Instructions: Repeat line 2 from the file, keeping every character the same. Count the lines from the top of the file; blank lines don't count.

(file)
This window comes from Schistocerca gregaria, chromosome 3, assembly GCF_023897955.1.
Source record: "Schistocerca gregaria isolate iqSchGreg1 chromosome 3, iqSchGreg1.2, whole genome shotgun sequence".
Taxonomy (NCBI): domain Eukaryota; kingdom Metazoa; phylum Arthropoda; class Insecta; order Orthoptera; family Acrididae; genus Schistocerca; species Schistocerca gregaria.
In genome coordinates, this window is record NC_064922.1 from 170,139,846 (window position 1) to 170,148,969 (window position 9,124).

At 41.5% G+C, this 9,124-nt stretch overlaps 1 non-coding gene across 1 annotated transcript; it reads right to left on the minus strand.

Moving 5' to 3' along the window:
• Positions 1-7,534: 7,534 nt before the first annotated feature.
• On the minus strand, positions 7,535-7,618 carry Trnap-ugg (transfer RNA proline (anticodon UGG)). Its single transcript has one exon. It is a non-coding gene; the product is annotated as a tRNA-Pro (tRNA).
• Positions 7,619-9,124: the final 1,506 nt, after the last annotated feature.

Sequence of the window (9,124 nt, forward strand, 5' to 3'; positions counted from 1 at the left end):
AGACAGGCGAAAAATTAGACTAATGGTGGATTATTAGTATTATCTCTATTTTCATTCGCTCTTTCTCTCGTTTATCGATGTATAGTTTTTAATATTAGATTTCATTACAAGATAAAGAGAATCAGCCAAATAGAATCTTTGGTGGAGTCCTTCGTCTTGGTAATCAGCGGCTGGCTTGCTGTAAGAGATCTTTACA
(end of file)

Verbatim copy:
Source record: "Schistocerca gregaria isolate iqSchGreg1 chromosome 3, iqSchGreg1.2, whole genome shotgun sequence".